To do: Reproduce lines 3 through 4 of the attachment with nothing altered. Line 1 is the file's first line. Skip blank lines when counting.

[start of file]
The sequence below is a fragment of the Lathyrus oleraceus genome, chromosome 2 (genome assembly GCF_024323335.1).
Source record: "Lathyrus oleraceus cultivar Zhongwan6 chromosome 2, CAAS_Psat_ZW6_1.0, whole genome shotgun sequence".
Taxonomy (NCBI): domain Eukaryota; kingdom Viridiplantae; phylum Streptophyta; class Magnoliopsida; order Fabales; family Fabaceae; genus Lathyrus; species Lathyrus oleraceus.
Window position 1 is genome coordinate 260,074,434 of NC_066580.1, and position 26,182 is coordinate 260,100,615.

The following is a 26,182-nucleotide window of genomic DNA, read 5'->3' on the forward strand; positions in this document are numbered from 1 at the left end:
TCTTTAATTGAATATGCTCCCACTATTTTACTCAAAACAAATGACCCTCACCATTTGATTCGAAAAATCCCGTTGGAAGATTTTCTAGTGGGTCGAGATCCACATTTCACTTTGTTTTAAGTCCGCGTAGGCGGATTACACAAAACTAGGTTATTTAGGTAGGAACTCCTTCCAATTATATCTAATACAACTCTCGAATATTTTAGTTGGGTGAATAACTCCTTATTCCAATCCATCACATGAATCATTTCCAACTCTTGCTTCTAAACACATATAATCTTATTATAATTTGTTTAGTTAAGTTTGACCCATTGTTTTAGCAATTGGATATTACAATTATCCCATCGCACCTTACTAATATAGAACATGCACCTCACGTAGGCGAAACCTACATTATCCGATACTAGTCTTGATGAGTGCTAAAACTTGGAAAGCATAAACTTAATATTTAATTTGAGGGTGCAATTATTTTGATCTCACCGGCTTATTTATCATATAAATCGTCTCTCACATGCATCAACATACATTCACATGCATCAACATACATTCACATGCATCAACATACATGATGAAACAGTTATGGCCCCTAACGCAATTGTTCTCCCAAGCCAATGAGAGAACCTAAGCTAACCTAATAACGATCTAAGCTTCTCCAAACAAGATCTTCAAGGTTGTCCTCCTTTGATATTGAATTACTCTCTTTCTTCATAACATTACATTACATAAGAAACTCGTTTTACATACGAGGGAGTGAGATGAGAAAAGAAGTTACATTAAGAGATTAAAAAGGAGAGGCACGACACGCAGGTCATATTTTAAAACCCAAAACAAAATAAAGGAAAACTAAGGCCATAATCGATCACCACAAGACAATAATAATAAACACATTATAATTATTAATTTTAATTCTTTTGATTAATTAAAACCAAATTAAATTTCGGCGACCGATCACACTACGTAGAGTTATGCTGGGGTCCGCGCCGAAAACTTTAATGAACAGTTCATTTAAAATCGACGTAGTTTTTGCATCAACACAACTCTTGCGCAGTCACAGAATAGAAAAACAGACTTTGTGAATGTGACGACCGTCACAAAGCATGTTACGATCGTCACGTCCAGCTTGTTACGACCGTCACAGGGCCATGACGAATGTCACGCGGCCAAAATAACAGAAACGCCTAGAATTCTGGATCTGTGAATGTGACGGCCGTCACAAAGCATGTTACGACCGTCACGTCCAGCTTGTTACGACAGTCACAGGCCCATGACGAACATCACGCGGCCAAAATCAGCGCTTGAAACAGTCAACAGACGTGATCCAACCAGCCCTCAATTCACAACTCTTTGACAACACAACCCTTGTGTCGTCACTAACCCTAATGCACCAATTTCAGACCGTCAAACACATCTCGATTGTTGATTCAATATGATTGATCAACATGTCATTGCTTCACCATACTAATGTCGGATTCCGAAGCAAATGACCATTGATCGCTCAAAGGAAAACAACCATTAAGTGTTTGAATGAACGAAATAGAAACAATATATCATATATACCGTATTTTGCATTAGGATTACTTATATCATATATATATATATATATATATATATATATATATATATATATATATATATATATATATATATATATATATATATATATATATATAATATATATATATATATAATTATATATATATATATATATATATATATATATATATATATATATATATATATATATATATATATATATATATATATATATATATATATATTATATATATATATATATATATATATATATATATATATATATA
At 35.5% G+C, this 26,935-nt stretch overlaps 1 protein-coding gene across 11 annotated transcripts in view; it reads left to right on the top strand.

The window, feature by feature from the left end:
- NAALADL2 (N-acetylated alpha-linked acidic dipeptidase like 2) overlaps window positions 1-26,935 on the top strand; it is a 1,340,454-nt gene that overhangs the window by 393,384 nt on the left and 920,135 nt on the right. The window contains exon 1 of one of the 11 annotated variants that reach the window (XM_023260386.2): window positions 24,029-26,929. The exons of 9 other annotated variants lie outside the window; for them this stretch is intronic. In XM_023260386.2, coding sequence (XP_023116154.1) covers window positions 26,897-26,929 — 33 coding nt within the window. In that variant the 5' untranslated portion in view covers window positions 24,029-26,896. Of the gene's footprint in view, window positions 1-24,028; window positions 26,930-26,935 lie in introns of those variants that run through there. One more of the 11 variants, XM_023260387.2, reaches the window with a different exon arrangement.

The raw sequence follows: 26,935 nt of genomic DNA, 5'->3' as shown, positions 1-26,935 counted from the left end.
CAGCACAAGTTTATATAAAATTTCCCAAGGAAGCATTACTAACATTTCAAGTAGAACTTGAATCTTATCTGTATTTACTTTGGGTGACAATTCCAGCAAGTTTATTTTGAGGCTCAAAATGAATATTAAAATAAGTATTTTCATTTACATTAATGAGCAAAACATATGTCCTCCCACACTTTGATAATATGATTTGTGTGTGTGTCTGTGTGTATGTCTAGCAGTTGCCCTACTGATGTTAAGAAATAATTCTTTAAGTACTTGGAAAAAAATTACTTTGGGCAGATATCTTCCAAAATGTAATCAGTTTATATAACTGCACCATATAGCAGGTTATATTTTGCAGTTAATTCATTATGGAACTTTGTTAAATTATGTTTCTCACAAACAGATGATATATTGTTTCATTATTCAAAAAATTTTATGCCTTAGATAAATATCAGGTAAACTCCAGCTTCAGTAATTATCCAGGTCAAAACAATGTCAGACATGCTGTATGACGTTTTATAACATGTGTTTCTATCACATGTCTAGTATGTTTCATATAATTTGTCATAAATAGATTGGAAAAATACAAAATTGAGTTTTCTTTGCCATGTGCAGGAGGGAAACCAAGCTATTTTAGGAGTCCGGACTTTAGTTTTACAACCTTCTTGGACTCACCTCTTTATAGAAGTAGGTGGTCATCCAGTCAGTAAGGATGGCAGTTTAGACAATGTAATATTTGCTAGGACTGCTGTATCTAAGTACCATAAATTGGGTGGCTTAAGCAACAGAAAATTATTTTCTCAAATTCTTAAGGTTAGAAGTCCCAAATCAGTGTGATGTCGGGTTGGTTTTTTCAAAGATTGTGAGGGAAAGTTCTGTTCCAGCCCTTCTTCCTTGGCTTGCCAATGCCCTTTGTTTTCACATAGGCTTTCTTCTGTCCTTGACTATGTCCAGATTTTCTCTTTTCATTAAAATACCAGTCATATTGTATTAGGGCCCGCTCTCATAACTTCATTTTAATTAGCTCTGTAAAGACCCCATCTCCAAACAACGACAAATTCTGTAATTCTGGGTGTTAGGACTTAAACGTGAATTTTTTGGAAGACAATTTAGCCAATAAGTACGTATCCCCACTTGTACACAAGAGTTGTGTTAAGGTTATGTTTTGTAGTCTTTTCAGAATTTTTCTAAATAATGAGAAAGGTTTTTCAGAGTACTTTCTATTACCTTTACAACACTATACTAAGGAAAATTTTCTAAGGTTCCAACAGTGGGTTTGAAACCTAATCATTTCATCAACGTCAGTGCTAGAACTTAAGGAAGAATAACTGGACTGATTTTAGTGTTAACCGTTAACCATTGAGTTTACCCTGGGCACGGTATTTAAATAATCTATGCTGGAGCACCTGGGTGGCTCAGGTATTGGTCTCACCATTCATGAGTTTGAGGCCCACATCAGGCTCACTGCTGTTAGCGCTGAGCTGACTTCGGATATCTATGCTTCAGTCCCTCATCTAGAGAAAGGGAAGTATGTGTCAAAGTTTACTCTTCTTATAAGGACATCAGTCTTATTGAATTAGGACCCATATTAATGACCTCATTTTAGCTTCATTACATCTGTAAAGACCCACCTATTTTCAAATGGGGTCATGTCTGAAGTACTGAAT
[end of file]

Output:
Taxonomy (NCBI): domain Eukaryota; kingdom Viridiplantae; phylum Streptophyta; class Magnoliopsida; order Fabales; family Fabaceae; genus Lathyrus; species Lathyrus oleraceus.
Window position 1 is genome coordinate 260,074,434 of NC_066580.1, and position 26,182 is coordinate 260,100,615.